It seems that men in politics are increasingly judged by their appearances. Pictures of David Cameron looking tubby on a beach in Cornwall and stories of his quest to cut carbs are commonplace in tabloids and broadsheets alike. Last week saw more of the same from across the pond, where it was reported that the Republicans are on a collective mission to shed the excess pounds in anticipation of an election campaign against Hilary Clinton. This obsession with image is not a new phenomenon; women who choose a career in politics are all too familiar with their ideas being undermined by their fashion sense. For men, being scrutinised by the superficial public eye for how they dress and what they weigh is a relatively new experience.
Initially, upon seeing men under a fraction of the scrutiny that has plagued women in high-powered careers since the dawn of mass media, one cannot help but feel a little smug. George Osborne’s bad haircut inspired a mini fist pump; Ed Miliband looking unattractive as he struggles to eat a bacon sandwich is cause for nothing short of delight. This feeling is short lived however, as the bigger picture emerges and it becomes evident that for everyone the situation is not getting better, but worse.
Gendered differences are evident in the judgement politicians face regarding their appearance. It is no exaggeration to say that the scrutiny men find themselves under is only a tiny fraction of that which is faced by women, and more often than not, it appears in a fundamentally different form. When directed at men, these comments are usually made for comic effect, usually in the context of a panel quiz show, and seldom detract from their political views or endeavours. Their female counterparts however, find their appearances to be a matter of public concern – appearing in national newspapers that find news stories in the utterly mundane. This problematic media portrayal is a contributing factor to the lack of respect and opportunities afforded to female politicians on a daily basis.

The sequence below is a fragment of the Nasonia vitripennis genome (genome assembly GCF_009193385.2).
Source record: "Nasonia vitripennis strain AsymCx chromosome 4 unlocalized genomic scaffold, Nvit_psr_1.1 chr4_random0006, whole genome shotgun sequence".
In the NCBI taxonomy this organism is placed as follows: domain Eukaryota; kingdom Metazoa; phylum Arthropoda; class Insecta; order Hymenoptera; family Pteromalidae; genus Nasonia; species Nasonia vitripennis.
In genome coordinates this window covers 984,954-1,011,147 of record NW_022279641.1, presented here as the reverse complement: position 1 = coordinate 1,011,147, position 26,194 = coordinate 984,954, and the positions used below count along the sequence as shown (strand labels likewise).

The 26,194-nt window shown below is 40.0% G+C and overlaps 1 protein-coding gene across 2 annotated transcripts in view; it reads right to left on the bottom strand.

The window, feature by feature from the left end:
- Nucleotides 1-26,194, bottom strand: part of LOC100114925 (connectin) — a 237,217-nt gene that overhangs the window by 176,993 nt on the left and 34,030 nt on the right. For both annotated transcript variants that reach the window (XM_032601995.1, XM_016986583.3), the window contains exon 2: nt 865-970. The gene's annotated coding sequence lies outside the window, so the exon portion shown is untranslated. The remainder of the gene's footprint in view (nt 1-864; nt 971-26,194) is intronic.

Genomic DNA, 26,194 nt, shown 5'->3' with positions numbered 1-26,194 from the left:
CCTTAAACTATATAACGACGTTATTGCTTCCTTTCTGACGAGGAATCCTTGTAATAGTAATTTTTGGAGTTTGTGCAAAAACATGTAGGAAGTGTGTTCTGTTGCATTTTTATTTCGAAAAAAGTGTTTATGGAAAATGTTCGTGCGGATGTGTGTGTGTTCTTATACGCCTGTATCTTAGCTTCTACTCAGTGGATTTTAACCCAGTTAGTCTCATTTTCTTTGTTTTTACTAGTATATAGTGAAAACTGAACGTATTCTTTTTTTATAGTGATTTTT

The only possible positive outcome from an indiscriminately superficial media is that scrutinising men for their appearances provokes a reaction that highlights the unjust and shallow habits of the mass media. However, this in itself is terribly exasperating, acting as a frustrating reminder that society is more concerned with the views of men than of women, who ultimately have the power to make significant change.
If this is a move towards equal opportunities, it is travelling in entirely the wrong direction. Why is it that rather than lessening the importance of image, specifically in a sphere where it is of little to no concern, in an effort to improve gender equality, society instead allows itself to regress and in essence, to become indiscriminately awful to everybody?
Feminism is better and stronger than wishing the ills of the patriarchy on society as a whole and must never stoop to such a level. Changing sexist attitudes, particularly those ingrained powerful institutions, may often feel like an impossible task, but slow progress is infinitely more important in achieving the ultimate aim of total equality than any sort of tit for tat approach. Everybody knows that two wrongs do not make a right.